Stories from the Field

Big water - little water

Advances in GIS and remote sensing technologies allow us to recognize the cumulative impacts of small reservoirs throughout the Apalachicola-Chattahoochee-Flint River Basin of the Southeastern United States.

Amber Ignatius testing GPS satellite reception for stream survey

Amber Ignatius testing GPS satellite reception for stream survey

Amber Ignatius testing GPS satellite reception for stream survey

Amber Ignatius testing GPS satellite reception for stream survey

Amber Ignatius testing GPS satellite reception for stream survey

Amber Ignatius testing GPS satellite reception for stream survey

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The Piedmont ecoregion of the Southeastern U.S. has very few natural lakes or ponds and is instead characterized by incredibly high concentrations of artificial reservoirs. Pond owners, scientists, managers, and policymakers have little information regarding the impacts of these numerous constructions. This graduate dissertation research utilizes numerous geographic techniques to examine the role of small reservoirs on the landscape of Northern Georgia.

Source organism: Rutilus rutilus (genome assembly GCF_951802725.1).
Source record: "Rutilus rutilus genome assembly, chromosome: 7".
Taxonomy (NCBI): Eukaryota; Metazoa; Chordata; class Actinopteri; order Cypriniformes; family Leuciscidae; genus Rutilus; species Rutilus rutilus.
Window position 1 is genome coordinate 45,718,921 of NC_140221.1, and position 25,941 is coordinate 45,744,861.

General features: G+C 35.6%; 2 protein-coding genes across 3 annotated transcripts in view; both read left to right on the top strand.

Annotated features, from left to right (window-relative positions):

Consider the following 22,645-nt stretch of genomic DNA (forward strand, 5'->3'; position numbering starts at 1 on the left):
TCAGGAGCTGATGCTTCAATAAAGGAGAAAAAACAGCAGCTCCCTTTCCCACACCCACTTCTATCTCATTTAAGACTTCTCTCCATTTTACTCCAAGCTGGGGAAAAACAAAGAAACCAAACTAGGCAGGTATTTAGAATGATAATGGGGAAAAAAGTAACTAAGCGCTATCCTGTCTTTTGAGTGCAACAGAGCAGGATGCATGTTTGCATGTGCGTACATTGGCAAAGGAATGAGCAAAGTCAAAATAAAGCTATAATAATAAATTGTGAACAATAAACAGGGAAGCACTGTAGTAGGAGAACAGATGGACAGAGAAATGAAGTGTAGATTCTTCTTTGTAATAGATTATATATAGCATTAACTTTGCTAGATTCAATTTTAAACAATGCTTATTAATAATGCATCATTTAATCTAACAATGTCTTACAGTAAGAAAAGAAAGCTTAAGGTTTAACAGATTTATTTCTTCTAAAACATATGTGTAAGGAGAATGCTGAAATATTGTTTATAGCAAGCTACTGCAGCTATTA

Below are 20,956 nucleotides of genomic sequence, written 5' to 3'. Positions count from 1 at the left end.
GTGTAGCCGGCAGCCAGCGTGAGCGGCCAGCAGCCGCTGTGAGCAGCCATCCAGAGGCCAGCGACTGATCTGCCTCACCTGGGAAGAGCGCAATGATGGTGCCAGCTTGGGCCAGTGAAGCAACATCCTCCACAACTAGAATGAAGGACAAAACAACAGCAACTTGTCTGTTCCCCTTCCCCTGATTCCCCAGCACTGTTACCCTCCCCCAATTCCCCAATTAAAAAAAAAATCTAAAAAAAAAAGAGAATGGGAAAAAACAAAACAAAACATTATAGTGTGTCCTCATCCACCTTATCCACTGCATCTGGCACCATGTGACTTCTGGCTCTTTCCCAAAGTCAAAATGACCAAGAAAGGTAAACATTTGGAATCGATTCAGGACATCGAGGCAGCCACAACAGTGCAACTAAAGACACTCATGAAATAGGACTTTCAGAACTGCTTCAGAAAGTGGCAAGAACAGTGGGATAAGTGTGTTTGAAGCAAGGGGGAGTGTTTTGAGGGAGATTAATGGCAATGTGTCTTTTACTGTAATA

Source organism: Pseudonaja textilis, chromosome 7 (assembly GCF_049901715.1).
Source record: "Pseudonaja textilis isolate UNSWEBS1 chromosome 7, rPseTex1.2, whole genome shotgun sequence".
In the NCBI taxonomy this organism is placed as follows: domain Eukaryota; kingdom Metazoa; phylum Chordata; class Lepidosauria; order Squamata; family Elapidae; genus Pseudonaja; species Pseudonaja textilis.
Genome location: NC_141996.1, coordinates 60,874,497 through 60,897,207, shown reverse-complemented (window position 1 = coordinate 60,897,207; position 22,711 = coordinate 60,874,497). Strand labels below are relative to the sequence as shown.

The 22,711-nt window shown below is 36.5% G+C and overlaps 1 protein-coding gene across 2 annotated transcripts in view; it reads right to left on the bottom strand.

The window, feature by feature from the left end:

Remote Sensing and Geographic Information Systems techniques are used to quantify and explore the emergence of small reservoir development over time. Water quality sampling and analysis is used to investigate the impact of small reservoirs on stream health. Finally, water modeling is used to examine the impact of small ponds on evaporation patterns. 

In addition to scientific value, this research will allow for improved water allocation strategies. In the face of drought, population growth, and a changing climate, understanding the cumulative impacts of small reservoirs is vitally important and essential for water management planning. This research is funded by the National Science Foundation through a Doctoral Dissertation Research Improvement Grant and is supported by the U.S. Geological Survey as part of the Student Temporary Employment Program.

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